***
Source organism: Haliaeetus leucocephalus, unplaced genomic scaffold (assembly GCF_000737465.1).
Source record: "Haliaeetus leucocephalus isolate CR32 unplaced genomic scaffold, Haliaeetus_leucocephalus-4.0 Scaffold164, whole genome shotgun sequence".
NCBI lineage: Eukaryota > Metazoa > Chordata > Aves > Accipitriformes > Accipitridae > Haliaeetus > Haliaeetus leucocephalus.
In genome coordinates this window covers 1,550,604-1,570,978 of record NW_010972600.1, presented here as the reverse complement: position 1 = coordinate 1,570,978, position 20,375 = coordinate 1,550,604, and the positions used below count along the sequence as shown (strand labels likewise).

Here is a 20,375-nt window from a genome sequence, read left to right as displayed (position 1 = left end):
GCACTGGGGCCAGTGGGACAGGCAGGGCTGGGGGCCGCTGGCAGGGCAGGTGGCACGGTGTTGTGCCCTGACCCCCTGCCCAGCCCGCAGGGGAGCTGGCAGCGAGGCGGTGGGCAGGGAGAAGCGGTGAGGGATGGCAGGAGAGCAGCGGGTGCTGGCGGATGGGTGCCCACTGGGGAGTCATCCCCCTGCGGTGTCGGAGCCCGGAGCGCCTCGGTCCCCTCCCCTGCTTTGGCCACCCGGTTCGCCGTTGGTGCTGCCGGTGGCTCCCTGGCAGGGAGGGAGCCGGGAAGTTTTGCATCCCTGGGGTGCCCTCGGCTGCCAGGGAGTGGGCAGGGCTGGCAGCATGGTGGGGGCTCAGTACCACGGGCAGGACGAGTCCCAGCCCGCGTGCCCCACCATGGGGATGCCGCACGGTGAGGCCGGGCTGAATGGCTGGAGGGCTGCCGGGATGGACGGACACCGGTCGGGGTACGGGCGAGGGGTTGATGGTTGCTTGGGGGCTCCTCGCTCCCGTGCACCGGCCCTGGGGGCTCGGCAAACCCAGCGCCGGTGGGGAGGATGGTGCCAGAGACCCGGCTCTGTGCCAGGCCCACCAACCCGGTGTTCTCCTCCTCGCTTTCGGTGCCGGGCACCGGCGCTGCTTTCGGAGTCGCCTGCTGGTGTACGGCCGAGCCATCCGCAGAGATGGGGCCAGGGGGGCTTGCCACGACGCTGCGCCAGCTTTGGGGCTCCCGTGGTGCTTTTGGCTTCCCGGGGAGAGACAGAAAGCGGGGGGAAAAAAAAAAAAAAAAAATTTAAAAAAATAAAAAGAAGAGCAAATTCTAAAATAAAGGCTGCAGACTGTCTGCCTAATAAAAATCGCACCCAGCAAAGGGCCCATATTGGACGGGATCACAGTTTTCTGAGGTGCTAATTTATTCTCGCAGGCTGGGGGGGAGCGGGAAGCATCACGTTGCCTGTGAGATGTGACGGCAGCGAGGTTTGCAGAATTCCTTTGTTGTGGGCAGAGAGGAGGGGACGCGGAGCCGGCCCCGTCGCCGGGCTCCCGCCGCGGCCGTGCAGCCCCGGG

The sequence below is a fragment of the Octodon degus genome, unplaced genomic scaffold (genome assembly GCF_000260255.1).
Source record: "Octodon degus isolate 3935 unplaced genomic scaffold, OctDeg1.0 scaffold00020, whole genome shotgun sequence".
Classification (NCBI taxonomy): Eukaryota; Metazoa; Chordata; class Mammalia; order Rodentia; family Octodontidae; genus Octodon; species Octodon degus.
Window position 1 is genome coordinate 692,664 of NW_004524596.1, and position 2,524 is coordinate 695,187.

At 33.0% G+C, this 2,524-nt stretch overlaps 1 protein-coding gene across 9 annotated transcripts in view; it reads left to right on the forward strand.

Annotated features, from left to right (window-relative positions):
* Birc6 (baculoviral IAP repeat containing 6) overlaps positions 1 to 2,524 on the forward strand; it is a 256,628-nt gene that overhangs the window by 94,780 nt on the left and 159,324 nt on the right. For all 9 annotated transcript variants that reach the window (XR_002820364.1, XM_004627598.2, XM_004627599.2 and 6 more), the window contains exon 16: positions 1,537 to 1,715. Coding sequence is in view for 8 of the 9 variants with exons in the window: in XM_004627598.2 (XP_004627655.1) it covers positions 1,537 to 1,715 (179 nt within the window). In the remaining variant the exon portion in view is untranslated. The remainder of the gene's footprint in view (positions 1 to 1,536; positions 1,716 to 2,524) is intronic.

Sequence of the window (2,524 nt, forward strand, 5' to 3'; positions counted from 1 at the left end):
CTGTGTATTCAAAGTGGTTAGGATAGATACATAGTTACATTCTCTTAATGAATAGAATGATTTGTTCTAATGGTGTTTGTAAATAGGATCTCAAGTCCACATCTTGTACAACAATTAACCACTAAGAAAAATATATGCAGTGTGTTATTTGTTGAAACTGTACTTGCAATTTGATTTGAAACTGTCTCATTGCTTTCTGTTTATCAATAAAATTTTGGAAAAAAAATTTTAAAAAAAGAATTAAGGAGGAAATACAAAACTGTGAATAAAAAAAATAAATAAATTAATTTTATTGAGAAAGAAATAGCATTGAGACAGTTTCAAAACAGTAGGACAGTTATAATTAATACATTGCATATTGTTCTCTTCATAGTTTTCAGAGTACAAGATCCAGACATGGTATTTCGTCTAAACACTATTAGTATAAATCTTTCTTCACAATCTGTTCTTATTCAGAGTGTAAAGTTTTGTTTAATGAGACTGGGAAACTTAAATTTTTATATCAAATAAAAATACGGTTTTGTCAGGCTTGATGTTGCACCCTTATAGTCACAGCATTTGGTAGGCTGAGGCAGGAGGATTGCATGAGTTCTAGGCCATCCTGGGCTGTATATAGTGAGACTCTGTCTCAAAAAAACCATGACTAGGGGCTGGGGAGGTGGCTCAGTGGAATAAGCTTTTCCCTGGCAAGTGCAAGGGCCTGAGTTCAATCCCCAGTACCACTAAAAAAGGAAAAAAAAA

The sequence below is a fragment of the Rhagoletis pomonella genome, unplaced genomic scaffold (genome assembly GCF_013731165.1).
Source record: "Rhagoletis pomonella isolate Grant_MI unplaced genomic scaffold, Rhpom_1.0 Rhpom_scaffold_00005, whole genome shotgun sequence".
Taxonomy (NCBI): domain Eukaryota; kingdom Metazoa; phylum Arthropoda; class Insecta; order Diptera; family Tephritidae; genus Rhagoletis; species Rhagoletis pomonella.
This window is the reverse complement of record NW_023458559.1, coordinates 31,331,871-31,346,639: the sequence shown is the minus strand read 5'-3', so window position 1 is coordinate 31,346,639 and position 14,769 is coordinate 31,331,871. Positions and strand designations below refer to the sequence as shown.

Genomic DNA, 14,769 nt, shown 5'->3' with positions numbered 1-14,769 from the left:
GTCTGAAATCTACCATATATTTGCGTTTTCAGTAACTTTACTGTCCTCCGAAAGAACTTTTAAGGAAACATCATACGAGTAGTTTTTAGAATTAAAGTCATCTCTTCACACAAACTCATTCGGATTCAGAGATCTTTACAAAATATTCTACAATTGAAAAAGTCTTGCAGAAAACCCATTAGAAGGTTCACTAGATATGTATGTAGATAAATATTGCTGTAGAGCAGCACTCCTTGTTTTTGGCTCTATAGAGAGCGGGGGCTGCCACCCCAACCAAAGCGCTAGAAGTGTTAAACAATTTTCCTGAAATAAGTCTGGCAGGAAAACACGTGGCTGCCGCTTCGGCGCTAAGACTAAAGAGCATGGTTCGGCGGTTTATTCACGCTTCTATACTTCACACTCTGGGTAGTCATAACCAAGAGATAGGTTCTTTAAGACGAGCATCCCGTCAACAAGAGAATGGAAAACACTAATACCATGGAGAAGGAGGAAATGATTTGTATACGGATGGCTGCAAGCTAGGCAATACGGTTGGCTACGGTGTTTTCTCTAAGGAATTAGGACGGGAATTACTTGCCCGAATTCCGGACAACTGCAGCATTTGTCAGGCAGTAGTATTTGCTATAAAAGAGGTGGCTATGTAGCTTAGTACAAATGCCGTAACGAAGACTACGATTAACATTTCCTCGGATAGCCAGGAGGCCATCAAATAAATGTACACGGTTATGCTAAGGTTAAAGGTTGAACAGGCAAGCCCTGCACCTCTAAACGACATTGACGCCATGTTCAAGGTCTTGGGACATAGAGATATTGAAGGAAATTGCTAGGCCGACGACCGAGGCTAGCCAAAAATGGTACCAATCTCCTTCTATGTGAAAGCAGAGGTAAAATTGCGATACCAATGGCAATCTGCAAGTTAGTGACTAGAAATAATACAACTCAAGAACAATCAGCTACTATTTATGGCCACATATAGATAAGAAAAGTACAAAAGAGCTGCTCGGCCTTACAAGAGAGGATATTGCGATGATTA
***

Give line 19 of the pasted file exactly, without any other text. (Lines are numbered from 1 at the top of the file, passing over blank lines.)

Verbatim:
This window is the reverse complement of record NW_023458559.1, coordinates 31,331,871-31,346,639: the sequence shown is the minus strand read 5'-3', so window position 1 is coordinate 31,346,639 and position 14,769 is coordinate 31,331,871. Positions and strand designations below refer to the sequence as shown.